1. Conference resolves to ban goldfish prizes at fairs
The purest expression of Lib Dem eccentricity. The 1992 conference had a serious downer on fairground animals. Some still claim it is a myth stemming from a mischievous reading of an animal rights resolution. But the story is too good to question.
2. Surprise Jeremy Thorpe appearance while facing conspiracy to murder charges
Imagine the look on David Steel’s face when Thorpe ignored an imposed ban and turned-up to the 1978 Southport conference. The legend goes that the conspiracy to murder charges were so serious that Thorpe only received a three-quarter standing ovation. A dramatic closed-door debate also considered a motion “regretting the actions of party officers” in asking him not to come.
3. Steel tells activists to “go home and prepare for government”
Pure conference gold. A classic of British politics. Even better than Jo Grimond saying “we’ve got our teeth into the red meat of government”. Unlikely to be bettered in any leader’s speech. Surely a perfect gag line for Clegg this year?
4. The Lib Dem Curse on Capitalism
Rarely does a Lib Dem conference pass without triggering calamity in the markets. Past crises coinciding with the Lib Dem seaside jamboree include the collapse of the pound on Black Wednesday, Northern Rock, Lehman Brothers, and Long Term Capital Management. Traders beware: bring too many Liberals together in one place and capitalism quakes.
5. Ashdown storms off after delegates back cannabis legalisation inquiry
To this day The Captain insists he wasn’t in a huff. It was just he had to run off the conference stage to make another appointment. Nothing to do with legalising drugs. Absolutely nothing.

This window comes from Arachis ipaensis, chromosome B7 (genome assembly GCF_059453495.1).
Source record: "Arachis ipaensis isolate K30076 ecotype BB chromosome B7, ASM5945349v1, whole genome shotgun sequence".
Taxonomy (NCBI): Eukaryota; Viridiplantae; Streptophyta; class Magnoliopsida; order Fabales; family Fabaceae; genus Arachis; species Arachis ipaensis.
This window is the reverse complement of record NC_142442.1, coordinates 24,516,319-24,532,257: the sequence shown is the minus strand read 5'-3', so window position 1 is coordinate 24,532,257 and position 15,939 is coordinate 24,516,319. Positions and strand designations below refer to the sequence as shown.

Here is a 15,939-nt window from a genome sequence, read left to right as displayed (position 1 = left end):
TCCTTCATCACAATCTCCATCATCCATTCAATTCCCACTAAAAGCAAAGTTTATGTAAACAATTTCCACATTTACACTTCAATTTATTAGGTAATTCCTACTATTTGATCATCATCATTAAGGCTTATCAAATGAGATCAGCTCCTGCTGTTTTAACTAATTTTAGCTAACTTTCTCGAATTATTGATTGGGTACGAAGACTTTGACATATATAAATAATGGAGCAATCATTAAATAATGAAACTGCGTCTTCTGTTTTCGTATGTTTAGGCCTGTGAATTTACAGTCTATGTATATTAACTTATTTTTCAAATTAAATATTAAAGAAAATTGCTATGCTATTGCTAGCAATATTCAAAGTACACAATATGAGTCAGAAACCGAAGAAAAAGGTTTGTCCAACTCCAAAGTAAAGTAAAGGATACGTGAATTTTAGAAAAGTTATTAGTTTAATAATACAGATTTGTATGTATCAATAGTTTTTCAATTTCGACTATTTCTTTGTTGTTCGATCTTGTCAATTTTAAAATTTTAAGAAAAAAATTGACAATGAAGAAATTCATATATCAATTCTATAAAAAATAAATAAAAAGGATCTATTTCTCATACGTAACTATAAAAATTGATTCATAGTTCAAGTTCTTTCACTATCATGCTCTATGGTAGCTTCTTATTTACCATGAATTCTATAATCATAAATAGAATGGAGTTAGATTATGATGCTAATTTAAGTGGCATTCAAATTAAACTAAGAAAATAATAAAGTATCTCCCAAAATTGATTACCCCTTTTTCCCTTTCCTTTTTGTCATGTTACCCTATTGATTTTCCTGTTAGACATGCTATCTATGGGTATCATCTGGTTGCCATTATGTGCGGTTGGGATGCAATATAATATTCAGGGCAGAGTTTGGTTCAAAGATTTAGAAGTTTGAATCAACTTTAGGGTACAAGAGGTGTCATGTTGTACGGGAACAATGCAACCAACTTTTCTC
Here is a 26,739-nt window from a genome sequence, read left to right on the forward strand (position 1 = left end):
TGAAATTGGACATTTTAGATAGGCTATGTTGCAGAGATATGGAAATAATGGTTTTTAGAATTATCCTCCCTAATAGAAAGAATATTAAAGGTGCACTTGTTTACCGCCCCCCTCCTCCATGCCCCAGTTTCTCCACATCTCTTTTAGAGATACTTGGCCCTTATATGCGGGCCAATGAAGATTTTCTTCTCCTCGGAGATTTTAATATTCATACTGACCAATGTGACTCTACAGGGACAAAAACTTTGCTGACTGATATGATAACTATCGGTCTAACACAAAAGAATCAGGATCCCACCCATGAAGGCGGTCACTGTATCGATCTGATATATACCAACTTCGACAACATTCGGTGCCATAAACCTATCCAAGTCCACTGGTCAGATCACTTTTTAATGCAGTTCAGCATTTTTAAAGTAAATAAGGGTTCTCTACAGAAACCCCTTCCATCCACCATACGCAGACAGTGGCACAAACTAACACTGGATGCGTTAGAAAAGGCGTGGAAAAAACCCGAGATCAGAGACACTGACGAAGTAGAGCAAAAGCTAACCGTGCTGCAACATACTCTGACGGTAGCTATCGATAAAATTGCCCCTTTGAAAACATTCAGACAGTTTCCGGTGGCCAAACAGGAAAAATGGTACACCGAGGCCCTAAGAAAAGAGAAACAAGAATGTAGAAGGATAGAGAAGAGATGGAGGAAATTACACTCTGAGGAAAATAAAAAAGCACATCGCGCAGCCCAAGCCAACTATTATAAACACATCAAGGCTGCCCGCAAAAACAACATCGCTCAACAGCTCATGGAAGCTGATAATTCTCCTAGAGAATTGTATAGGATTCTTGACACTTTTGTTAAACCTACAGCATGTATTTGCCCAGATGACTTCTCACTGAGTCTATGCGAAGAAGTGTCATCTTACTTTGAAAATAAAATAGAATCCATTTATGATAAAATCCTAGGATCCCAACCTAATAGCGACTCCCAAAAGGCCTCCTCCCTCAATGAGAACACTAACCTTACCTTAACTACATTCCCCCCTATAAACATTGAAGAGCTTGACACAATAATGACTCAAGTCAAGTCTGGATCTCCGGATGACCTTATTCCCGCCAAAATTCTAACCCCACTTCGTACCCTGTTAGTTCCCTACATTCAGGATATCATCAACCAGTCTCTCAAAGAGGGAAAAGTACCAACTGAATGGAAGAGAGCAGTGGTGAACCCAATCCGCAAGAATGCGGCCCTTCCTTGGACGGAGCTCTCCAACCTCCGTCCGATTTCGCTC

6. Agent Ashdown crashes through Glee Club window
Certainly the most imaginative entrance to a conference event by a serving MP. Picture the squeals of delight at the Liberal Glee Club sing-a-long when Captain Ashdown swung through the window dressed as a frogman.
7. The White Witch denounces bad vibes around Simon Hughes
This incident is still used to train budding Lib Dem conference chairs. At the end of a particularly long and tedious debate on commerce policy, the chair relucantly gave way to a point of order. “I am a witch,” the lady told the stunned conference hall. She went on to explain she had detected “evil spirits particularly concentrated on Simon Hughes”. Ever since, all conference chairs have been given a mute button.
8. The SDP conference train breaks down
The so-called “Flying Moderate” was the SDP conference train that criss-crossed the country. It was a popular innovation, not least because it carried as many bottles of claret as conference delegates. On one night in 1982, with hacks singing lustily in press carriage, the “Flying Moderate” came to an abrupt stop on its way to Great Yarmouth. The guard passed through the corridors reassuring passengers that there was “no need to panic” because there would be another train “available in March” — without explaining March was a place in East Anglia.
9. Elspeth Campbell hand-bags Nick Clegg
Brighton was a special conference. First Sir Menzies Capbell’s formidable wife Elspeth button-holes Clegg in a hotel foyer, saying with brilliant understatement: “I don’t know if you are being helpful or not”. Then Campbell was captured on camera pointing down an eco-lavatory. Politics can be a cruel business.
10. The second Taiwan Straights Crisis of 1958
Sir Alan Comyns Carr was a conference chair with a disconcerting habit of keeping his notes between his mouth and his microphone. But his address in 1958, during an international security crisis over two obscure islands in the Taiwan straights, is fondly remembered to this day. “Fellow Liberals,” he declared. “The eyes of the world are on us — I do not want to say anything which might exacerbate the situation in Quemoy and Matsu.”